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Overclocking Competitions - Online & Global/Local - att mfc's

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Hey guys,


Due to the absolute failures and epic goofs that occurred in the overclocking events/competitions organized by some hardware manufacturers the last few months I decided to take some time and write an article about it, not to bash them for their silly mistakes, but to point out their mistakes and mishaps, and to give the manufacturers and the people responsible for the contests some suggestions and ideas to better organize them, leading to better competitions and therefore better products.


Whether you're an overclocker ( accomplished or not, an experienced one or a newbie ) or an employee of a hardware manufacturer, I believe this article is worth a few minutes of your time.


I'll leave you with some quotes and a link to the article.

Your comments, ideas & suggestions are welcome ( and will be added ;) ).


Back on topic now, it's time to speak about this article, what's it about and what you'll find in the following pages.

The topic of this article is "Overclocking competitions" ( be it online, local or global, it doesn't matter, we'll talk about them in general and specifically as well ) organized by computer hardware manufacturers, their benefits, the nice things, and the bad things ( flaws ) and we'll try to offer some suggestions that can make these competitions better and attract more participants and... "viewers".


What made me write this article ? The fiascos of two overclocking competitions that took part online the last few months organized by two well-known manufacturers.

-Oh no, it souds like another "Bill bashing the manufacturers" article!

No no, don't worry, I'm not going to bash them ( well, I might for a bit, but I do it for them, I mean to grab their attention and get them to listen to us in order to better organize their competitions, and have a win-win scenario for both the manufacturer and us, the overclockers and the consumers ). I will try to pin-point the organizational mistakes and the ridiculous ( leading to low or even... total lack of participation ) limitations on entering the competition.


Before we go ahead and talk about the manufacturers in specific, I'd like to make myself clear and make sure that you ( the manufacturers ) don't get discouraged by our judgement and critique, we ( the overclocking community ) appreciate what you do and we just want you to listen to us and let us help you in organizing more and better events & competitions ;-)


Assuming that you are planning to host an online or local/global overclocking competition here are the key points that you want to pay attention to and follow carefully to please the overclockers, attract lots of people and have a successful contest for you and the overclockers:


Let's start with the easiest part and proven to be wrong from our experience over the past few years, the DON'Ts:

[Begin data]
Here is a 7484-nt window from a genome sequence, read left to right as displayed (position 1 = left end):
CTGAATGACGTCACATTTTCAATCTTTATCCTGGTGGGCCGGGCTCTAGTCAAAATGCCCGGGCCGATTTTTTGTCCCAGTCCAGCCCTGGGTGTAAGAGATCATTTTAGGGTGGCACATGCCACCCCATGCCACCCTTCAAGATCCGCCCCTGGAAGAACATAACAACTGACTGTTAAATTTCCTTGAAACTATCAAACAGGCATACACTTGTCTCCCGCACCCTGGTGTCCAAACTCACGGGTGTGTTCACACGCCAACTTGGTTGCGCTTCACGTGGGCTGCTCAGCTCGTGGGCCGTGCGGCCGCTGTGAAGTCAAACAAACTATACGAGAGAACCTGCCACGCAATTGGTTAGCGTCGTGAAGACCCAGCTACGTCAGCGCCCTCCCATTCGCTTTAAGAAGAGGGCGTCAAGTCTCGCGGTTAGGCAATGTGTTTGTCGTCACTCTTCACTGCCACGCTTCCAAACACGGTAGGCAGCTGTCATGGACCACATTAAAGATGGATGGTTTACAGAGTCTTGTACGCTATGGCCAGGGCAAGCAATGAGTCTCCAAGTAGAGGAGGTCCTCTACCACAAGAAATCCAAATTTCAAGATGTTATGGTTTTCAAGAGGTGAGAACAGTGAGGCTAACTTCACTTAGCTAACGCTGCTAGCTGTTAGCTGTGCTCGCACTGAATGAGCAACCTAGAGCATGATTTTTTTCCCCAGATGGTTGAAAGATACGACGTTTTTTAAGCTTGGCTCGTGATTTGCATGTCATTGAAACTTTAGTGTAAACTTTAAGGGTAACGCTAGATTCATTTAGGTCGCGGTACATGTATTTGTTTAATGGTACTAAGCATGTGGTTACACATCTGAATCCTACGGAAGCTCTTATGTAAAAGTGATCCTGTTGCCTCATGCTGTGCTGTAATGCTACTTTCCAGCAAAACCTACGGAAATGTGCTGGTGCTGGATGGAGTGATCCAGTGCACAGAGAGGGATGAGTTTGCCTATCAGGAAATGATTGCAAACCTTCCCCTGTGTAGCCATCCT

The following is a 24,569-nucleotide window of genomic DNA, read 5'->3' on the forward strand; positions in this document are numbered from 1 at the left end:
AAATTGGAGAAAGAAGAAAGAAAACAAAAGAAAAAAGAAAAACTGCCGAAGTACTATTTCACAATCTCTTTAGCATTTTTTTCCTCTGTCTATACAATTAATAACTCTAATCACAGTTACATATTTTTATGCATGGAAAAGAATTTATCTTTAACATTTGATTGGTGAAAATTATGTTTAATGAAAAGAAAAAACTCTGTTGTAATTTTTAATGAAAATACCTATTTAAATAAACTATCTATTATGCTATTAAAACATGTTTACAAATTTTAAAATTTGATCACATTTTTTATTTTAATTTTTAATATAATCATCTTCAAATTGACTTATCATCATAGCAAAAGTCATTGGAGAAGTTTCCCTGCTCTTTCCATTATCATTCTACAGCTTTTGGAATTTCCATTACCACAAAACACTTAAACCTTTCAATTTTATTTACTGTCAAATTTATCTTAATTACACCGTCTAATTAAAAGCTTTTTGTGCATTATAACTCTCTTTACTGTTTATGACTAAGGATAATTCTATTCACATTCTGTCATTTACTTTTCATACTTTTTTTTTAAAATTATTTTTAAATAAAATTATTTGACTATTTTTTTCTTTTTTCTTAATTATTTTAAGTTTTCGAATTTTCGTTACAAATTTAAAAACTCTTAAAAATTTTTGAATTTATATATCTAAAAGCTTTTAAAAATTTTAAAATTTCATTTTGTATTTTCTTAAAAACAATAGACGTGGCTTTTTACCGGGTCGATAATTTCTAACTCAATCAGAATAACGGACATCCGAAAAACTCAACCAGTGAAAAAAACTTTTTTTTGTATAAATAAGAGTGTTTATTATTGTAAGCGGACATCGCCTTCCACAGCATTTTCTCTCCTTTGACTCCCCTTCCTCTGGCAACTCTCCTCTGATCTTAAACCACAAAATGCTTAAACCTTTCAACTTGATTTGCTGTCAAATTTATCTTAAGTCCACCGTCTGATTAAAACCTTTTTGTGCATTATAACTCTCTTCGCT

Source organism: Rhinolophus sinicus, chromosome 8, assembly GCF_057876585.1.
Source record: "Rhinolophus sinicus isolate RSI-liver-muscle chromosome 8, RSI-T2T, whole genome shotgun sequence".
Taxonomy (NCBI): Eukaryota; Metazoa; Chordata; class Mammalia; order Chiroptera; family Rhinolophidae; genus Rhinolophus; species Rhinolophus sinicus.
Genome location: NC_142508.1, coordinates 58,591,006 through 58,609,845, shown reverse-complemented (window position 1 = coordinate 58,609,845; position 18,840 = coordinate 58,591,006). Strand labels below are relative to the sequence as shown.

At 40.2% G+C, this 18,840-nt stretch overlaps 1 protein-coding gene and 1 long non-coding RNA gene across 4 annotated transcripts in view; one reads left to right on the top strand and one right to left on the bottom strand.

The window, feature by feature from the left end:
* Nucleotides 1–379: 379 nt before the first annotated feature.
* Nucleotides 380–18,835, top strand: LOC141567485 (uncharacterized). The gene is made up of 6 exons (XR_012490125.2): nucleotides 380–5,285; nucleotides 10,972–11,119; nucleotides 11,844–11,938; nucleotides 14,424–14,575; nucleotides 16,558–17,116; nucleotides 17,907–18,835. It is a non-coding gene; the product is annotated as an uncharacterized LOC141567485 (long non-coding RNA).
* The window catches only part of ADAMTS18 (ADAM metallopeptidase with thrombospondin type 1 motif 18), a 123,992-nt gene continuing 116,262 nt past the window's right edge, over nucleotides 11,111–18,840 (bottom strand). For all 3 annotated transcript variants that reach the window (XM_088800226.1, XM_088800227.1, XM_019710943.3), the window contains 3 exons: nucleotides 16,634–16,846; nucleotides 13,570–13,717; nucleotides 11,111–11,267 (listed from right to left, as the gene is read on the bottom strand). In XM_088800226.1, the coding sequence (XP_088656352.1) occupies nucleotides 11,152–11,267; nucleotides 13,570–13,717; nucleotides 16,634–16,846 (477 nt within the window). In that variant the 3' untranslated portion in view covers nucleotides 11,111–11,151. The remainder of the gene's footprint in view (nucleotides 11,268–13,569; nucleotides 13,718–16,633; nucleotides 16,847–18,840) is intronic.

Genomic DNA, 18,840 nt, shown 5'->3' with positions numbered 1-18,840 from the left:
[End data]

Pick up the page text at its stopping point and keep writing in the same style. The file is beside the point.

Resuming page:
DO NOT ( DON'Ts ):


* Select improper benchmarks & hardware combinations, if we're going to use a Dual-Core processor do not choose unsuitable benchmarks like CineBench, wPrime, 3D Mark06 or 3D Mark Vantage.

Wisely chosen hardware & benchmark combinations is one of the keys to a successful overclocking event/competition

* If it's a global contest with qualifiers stick to a plan, organize the qualifiers the same way for every country/region, do not handicap people by allowing E.S. CPUs/VGAs/Motherboards in a contest that people need to buy the stuff on their own to participate, supposedly you're looking for the best overclockers, not the overclockers with the highest salary.

* If it's a 2D benchmarking competition ( e.g. SuperPi, PiFast, wPrime, etc ) do not restrict the competitors to use a VGA of your own brand, limit the motherboard selection or don't limit the hardware at all.

If it's a 3D benchmarking competition ( e.g. 3D Mark, AquaMark 3, etc ) do not restrict the competitors to use a motherboard of your own brand, limit the graphics card selection or don't apply any brand limitations at all.

* Don't make the competition more unfair than it really is by sending cherry-picked samples to a few people or just one ( considering that in a competition where the participants need to buy the hardware on their own the overclockers with a higher budget can buy more pieces in order to find a better CPU, motherboard and/or graphics card, things are unfair already, no need to make things even harder ).

* Do not organize a product launch contest when the product hasn't been launched already or it was just released and its retail availability is really limited, give the people some time to get a chance to buy the product and get ready for the contest....


Here's the link to the full article ( click me! )



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You forgot one of the do's. :D


Good point Frederik, rev 1.1 time :D


I agree with everything, except the first "don't". It's perfectly possible to create a successful competition with a "weird" benchmark, we showed that during the wprime singlecore competition:) But of course you won't get the low numbers you get with 6-core rigs etc.


I partially agree with you on that.

Sure it's fun too, and stressing, but it would consume a lot of time ( wPrime 1024m on a single/dual core for example :D ) and some benchmarks ( like CineBench for example ) would be a matter of clock frequencies as they're not tweakable at all.

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